Fun with ferripaste
When is the last time you got your hands dirty with a backyard science experiment? I decided I was long overdue and wanted to try my very best to make a ferrofluid-esque material. Credit for this experimental recipe goes to the YouTube channel Brainiac75, and this video where the host walks through his scientific process of developing his creation, which he calls ferripaste.
Ferro fluid may be a term you are familiar with. Maybe you’ve seen people making fantastic shapes with it on YouTube. The incredible ability this substance has to seemingly defy gravity with its spikes comes from microscopic magnetic particles, and fluid dynamic properties of the liquid.
The Ferro fluid is a liquid and will behave like a liquid until a magnet enters the scene. The magnetic metal particles are very small, generally particles in a colloidal liquid are between 10 and 100 nanometers. While the surfactant in the fluid prevents the metal atoms from binding to each other, the Ferro fluid is experiencing a large surface tension which allows it to hold its shape. There’s also the ever-present force of gravity pulling the larger particles down, and Van der Waals forces contributing to the liquid cohesion. So when you move a magnet near the Ferro fluid, you will see the liquid bunch up into spikes, revealing the shape of the magnetic field it is experiencing.
Ferrofluid was originally developed to be incorporated into rocket fuel that could be directed without the influence of gravity. That was not meant to be, as Ferro fluids have contaminants that cannot be introduced into a rocket engine. Instead, Ferro fluids are being used for their great ability to create magnetic seals when coupled with a magnet. You can find Ferro fluids in spinning drive shafts where they function as liquid O-rings and eliminate much of the friction a mechanical seal might experience. They are also used in speakers. Traditionally, solid dampers would provide suspension for moving voice coils, but when replaced with Ferro fluids, the system vibration is reduced along with energy consumption.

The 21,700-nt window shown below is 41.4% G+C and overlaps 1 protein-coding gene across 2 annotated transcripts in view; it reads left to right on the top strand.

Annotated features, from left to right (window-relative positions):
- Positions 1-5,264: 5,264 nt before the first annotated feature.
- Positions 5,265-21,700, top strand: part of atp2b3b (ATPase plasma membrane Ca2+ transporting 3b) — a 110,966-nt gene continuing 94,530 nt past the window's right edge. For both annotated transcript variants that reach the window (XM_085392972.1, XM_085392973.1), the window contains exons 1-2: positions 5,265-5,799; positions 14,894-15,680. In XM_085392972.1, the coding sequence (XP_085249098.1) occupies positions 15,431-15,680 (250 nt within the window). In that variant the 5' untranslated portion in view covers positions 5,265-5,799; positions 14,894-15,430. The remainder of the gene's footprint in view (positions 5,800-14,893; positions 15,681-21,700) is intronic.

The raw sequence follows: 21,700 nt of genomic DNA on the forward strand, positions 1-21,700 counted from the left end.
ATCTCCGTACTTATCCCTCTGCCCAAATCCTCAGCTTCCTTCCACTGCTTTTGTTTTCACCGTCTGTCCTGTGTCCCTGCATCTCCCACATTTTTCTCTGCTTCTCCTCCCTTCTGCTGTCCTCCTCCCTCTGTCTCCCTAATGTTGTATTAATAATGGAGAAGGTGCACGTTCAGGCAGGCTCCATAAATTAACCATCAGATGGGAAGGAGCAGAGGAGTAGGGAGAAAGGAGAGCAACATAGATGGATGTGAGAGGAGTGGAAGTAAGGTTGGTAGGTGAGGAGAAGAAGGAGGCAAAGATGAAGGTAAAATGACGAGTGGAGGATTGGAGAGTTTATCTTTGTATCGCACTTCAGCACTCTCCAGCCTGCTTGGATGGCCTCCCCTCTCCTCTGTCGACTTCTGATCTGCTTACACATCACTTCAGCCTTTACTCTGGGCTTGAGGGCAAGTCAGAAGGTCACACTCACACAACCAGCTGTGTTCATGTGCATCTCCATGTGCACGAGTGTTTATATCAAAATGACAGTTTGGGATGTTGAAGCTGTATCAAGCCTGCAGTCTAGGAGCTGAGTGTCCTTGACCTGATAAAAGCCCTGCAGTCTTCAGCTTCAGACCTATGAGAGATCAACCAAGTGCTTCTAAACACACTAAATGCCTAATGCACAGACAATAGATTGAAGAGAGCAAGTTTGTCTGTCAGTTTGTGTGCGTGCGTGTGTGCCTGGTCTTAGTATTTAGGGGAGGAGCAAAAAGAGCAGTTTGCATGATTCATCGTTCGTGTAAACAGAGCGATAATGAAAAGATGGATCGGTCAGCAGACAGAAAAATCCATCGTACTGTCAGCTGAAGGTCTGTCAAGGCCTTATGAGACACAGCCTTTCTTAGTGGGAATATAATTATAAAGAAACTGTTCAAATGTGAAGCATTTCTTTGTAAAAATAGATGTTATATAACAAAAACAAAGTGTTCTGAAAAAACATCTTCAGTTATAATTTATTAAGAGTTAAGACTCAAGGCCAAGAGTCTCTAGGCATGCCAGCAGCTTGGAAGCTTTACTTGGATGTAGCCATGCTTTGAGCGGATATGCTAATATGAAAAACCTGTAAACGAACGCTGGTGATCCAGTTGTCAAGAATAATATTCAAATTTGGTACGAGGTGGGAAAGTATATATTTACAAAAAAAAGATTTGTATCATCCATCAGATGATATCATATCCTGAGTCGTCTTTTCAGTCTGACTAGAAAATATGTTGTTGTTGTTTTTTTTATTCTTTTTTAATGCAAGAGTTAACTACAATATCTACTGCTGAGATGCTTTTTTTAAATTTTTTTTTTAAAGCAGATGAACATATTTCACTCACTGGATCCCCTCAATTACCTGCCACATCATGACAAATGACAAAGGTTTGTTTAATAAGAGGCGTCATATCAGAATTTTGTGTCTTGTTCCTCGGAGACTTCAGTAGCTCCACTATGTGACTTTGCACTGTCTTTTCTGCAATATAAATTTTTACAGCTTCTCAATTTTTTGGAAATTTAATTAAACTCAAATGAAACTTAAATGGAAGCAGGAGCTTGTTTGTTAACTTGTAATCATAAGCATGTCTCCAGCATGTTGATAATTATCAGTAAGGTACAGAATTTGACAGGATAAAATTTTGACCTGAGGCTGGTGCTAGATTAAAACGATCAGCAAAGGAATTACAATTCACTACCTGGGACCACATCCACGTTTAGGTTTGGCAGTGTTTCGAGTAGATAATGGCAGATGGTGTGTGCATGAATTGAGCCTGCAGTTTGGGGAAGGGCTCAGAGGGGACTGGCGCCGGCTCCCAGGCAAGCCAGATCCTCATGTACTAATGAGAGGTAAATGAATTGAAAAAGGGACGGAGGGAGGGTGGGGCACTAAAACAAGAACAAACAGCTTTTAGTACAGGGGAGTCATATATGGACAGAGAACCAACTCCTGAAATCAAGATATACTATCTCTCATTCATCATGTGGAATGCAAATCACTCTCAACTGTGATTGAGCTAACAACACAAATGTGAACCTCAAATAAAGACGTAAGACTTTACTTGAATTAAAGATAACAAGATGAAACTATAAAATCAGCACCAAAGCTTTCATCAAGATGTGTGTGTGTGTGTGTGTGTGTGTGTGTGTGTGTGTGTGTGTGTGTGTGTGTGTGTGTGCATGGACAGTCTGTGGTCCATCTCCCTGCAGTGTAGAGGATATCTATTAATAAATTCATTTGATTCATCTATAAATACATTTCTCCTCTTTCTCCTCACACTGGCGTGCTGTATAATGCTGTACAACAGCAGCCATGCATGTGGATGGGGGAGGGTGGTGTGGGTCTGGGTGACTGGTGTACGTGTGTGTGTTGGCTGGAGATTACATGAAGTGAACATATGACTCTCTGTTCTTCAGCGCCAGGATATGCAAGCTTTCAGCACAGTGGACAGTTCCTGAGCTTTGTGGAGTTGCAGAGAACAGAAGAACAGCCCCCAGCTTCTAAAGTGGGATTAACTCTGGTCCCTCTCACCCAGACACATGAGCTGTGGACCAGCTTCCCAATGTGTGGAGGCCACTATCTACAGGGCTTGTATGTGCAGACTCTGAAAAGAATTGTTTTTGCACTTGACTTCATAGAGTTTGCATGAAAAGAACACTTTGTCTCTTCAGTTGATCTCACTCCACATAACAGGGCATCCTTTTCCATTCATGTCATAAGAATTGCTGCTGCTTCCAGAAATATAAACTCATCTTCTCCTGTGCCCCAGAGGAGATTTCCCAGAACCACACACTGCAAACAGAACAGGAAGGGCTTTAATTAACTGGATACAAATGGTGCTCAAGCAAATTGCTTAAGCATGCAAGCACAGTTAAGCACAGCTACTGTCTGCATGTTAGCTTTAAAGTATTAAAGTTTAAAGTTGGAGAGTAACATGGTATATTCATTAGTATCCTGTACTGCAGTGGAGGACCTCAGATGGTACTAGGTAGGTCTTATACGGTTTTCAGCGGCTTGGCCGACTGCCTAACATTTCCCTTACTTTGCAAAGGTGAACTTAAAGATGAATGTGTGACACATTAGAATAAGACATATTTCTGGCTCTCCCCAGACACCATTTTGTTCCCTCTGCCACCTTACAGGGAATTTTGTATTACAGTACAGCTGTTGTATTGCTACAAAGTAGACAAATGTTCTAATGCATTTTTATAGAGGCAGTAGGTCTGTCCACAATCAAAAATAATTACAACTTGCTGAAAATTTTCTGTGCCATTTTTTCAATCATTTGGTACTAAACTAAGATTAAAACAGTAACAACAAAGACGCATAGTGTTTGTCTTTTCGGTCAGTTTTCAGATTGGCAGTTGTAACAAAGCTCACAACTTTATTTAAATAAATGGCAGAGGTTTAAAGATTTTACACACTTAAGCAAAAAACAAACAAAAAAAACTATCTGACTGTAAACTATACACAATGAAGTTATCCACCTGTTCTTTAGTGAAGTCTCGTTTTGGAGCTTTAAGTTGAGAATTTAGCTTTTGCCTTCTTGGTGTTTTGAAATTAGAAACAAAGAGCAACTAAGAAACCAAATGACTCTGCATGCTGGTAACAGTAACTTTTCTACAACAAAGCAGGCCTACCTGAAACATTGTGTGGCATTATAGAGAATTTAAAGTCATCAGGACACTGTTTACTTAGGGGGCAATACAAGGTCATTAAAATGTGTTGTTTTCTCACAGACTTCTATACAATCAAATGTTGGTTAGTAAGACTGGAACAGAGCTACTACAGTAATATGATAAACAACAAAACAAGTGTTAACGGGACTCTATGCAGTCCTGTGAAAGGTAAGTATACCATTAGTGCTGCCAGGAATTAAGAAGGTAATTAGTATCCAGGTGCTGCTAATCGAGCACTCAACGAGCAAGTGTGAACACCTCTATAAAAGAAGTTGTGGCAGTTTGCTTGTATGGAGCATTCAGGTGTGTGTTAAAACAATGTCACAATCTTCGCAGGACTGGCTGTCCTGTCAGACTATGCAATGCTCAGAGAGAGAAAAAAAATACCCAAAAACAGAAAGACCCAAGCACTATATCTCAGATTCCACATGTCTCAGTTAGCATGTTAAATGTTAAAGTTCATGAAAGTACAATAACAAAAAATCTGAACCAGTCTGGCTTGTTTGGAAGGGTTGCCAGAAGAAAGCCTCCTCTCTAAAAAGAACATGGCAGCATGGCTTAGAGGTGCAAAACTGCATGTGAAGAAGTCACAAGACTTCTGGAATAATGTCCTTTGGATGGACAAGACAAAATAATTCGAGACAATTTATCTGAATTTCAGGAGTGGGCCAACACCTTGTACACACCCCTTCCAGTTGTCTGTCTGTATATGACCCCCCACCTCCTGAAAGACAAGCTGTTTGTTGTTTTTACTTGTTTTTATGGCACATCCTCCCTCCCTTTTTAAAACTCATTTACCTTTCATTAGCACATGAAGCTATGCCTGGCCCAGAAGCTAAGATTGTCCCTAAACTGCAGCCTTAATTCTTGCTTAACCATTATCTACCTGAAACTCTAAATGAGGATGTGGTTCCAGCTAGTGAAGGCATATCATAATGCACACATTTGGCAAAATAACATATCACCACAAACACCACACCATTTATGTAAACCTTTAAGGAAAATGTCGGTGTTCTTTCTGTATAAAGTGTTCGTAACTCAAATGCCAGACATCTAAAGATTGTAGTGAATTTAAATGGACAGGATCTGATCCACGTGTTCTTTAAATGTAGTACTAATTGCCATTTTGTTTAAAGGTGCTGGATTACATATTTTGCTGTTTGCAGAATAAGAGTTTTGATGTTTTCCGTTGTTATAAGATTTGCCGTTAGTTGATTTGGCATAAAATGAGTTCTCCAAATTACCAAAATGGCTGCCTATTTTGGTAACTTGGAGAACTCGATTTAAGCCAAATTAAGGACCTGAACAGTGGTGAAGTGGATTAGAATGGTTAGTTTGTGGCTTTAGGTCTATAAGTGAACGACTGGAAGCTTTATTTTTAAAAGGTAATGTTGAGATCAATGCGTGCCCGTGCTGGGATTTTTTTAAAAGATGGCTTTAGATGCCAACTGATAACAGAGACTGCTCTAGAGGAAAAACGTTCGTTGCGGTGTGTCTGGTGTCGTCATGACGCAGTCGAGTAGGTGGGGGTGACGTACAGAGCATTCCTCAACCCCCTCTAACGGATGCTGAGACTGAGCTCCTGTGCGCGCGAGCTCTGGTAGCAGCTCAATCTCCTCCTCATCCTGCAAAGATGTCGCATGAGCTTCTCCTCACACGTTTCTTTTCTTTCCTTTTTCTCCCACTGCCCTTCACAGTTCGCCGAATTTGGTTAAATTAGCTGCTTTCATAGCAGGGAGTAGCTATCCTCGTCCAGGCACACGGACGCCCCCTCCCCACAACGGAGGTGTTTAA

Other non-fluid materials can have properties that are affected by a magnetic field, like magnetorheological elastomers. MechSE Professor Katie Matlack is currently conducting research involving these materials that have potential to be used by the U.S. Air Force.
In stark contrast, my experiment was absolutely not funded by the Air Force Office of Scientific Research like Professor Matlack. In fact, this was a comparatively low-budget endeavor when we think about the price of commercial ferrofluids that can cost upward of $100 per container.
I’m not sure if this is a surprise to anyone at this point, but you can find pretty much any item you can dream up on the internet. To make this experiment happen, I bought Synthetic Black Iron Oxide, also called magnetite (Fe3O4), and one surprisingly strong neodymium magnet off of Amazon. I thought my parents would have some fun doing this experiment with me, so we made it a family thing and my dad contributed to the materials list with SAE 10W30 Motor Oil, which acted as both the carrier fluid and surfactant for our creation.
[Quick aside on the naming scheme of engine oil. In case you ever wondered what the numbers mean, they correspond to the SAE Viscosity Grade, which ranges from 0 to 50. The first number in the oil naming scheme refers to the viscosity of the oil at cold start of the vehicle, and the second number refers to the viscosity of the oil at a running temperature of 100°C. A lower number means the motor oil is less resistant to shear force, and will be thinner.]
Back to the experiment. In his video, Brainiac75 had a scientific process where he measured the amount of magnetite and motor oil he mixed together. Most ferrofluids are composed of about 5% magnetic particles, 10% surfactant and 85% carrier fluid. In all honesty, my parents and I didn’t have a gram weigh scale handy, and instead opted to carefully eyeball the ratios.
That said, I’m happy with the results! You can see the ferrofluid-like spikes that formed when we put the magnet on the outside of the container, and the gifs show that the fluid really did move around as we moved the magnet. However, this creation is much more viscous than the ferrofluids you may be familiar with. Also, because we used magnetite as our particle, which is a ferrite, this goop is ferrimagnetic instead of ferromagnetic. All in all, my review that no one asked for is 10/10, and I would absolutely play with ferripaste again.